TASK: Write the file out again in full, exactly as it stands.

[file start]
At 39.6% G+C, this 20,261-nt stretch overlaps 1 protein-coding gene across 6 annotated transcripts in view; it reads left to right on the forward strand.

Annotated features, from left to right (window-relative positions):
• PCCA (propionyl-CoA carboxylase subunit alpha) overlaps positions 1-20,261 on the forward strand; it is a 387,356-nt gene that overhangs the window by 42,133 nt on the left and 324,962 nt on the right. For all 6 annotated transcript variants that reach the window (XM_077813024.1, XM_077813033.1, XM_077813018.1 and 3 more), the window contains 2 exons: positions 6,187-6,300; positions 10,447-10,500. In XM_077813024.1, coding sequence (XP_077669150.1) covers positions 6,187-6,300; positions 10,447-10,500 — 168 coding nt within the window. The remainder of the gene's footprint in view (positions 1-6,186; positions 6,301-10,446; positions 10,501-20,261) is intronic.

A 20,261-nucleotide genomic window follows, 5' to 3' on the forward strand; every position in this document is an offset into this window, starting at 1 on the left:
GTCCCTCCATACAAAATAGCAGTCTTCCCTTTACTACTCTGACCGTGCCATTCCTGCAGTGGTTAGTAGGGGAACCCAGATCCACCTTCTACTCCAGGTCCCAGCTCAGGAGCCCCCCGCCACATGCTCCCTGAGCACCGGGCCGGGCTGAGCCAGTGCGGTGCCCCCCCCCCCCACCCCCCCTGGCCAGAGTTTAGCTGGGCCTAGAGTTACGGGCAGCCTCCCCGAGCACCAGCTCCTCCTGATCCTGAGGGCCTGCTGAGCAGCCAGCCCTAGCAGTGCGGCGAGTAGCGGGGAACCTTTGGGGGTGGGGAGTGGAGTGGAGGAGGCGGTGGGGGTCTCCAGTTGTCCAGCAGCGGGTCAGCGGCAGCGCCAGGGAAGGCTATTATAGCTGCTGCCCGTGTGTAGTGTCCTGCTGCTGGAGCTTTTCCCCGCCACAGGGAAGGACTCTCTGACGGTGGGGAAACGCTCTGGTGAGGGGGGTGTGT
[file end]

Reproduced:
At 39.6% G+C, this 20,261-nt stretch overlaps 1 protein-coding gene across 6 annotated transcripts in view; it reads left to right on the forward strand.

Annotated features, from left to right (window-relative positions):
• PCCA (propionyl-CoA carboxylase subunit alpha) overlaps positions 1-20,261 on the forward strand; it is a 387,356-nt gene that overhangs the window by 42,133 nt on the left and 324,962 nt on the right. For all 6 annotated transcript variants that reach the window (XM_077813024.1, XM_077813033.1, XM_077813018.1 and 3 more), the window contains 2 exons: positions 6,187-6,300; positions 10,447-10,500. In XM_077813024.1, coding sequence (XP_077669150.1) covers positions 6,187-6,300; positions 10,447-10,500 — 168 coding nt within the window. The remainder of the gene's footprint in view (positions 1-6,186; positions 6,301-10,446; positions 10,501-20,261) is intronic.

A 20,261-nucleotide genomic window follows, 5' to 3' on the forward strand; every position in this document is an offset into this window, starting at 1 on the left:
GTCCCTCCATACAAAATAGCAGTCTTCCCTTTACTACTCTGACCGTGCCATTCCTGCAGTGGTTAGTAGGGGAACCCAGATCCACCTTCTACTCCAGGTCCCAGCTCAGGAGCCCCCCGCCACATGCTCCCTGAGCACCGGGCCGGGCTGAGCCAGTGCGGTGCCCCCCCCCCCCACCCCCCCTGGCCAGAGTTTAGCTGGGCCTAGAGTTACGGGCAGCCTCCCCGAGCACCAGCTCCTCCTGATCCTGAGGGCCTGCTGAGCAGCCAGCCCTAGCAGTGCGGCGAGTAGCGGGGAACCTTTGGGGGTGGGGAGTGGAGTGGAGGAGGCGGTGGGGGTCTCCAGTTGTCCAGCAGCGGGTCAGCGGCAGCGCCAGGGAAGGCTATTATAGCTGCTGCCCGTGTGTAGTGTCCTGCTGCTGGAGCTTTTCCCCGCCACAGGGAAGGACTCTCTGACGGTGGGGAAACGCTCTGGTGAGGGGGGTGTGT